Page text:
We’ve all heard it before: “This wine is corked.” “Well of course it is. How else would it stay in the bottle, right?” That, dear reader, is not what I’m talking about and you know it. In fact I think you’ve been waiting for me to make this post so you could crack out that gem, haven’t you? I’m not mad. I’m just disappointed.
Being “corked” or exhibiting “cork-taint,” is a wine fault that can make that delicious bottle of Barolo that you know and love, and utterly destroy everything good about it. Not unlike a Star Wars Prequel. The textbook symptoms are wet cardboard or newspaper and/or wet dog or animal smells. This is normally detected along with the absence of any of the nice fruity, fresh notes that the wine would have ordinarily brought along with it to your, now very sad, birthday party.
What does it mean when a wine is “corked?” Well first that requires a quick lesson in what cork actually is. Cork is made from the bark of the Cork Oak (I told you it’d be quick), and like anything produced out in nature, these trees are constantly bombarded with a microcosm of fungal, bacterial, chemical, and romantic advances. One of these naturally-occurring chemicals is none other than 2,4,6-Trichloroanisole, or more simply TCA. It’s in the air, on the ground, at your work functions and climbin in yo’ windows so getting acquainted with a cork tree whose bark is only harvested every 9-12 years is not a stretch.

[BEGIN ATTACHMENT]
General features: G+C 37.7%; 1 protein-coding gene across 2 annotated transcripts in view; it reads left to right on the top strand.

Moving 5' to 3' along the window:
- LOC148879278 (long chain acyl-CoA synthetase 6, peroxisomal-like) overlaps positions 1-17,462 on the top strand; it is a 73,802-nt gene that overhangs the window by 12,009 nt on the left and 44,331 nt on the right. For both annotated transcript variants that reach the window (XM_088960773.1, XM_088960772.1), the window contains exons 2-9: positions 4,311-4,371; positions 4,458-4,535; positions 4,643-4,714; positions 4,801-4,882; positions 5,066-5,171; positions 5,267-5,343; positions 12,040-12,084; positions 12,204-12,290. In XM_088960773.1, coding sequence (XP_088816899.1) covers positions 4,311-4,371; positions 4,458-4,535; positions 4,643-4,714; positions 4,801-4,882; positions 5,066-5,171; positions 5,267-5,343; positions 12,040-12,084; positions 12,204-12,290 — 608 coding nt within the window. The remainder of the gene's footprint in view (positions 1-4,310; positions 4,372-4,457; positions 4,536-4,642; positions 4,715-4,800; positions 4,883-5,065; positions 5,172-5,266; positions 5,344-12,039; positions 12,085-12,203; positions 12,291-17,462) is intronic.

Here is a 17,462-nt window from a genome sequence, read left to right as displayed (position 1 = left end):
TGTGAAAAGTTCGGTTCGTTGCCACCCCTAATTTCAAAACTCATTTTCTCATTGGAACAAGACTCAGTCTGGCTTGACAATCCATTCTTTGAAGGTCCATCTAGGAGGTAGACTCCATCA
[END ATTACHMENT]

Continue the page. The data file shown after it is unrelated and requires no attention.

So here’s the fun part: Humans can detect this compound in a wine at concentrations as small as 4-6 ppt. That’s a “t” for “trillion.” All you need is something as miniscule as four nanograms of TCA per liter of liquid and all of a sudden you’re on the wrong side of the tracks in flavor country.
Nowadays, modern advances in cork treatment techniques have driven occurrences of cork-taint down to a number that the cork industry quotes around 1% (although in 2005, Spectator ran a study that quoted something close to 7%. I’m not sticking my hand in this dogfight, folks), which is fantastic, but still enough to spur frighteningly dull conversations about alternative wine closures. It is because of these conversations and their serious effect on the neocortexes of young cork-dorks, that scientists are working around the clock to find better ways to combat TCA.
Now that I’ve established what being corked is. I’d just like to take this opportunity to state what it is not.
“Corked” should not be used as a synonym for “heat damaged.” These are two vastly different issues replete with their own symptoms and ramifications. A heat damaged wine can present itself as a tannic, acidity liquid devoid of fruit, or a murky, oxidized, vinegar-like concoction, either may or may not remind you of that one time your mother-in-law nicked herself while slicing apples.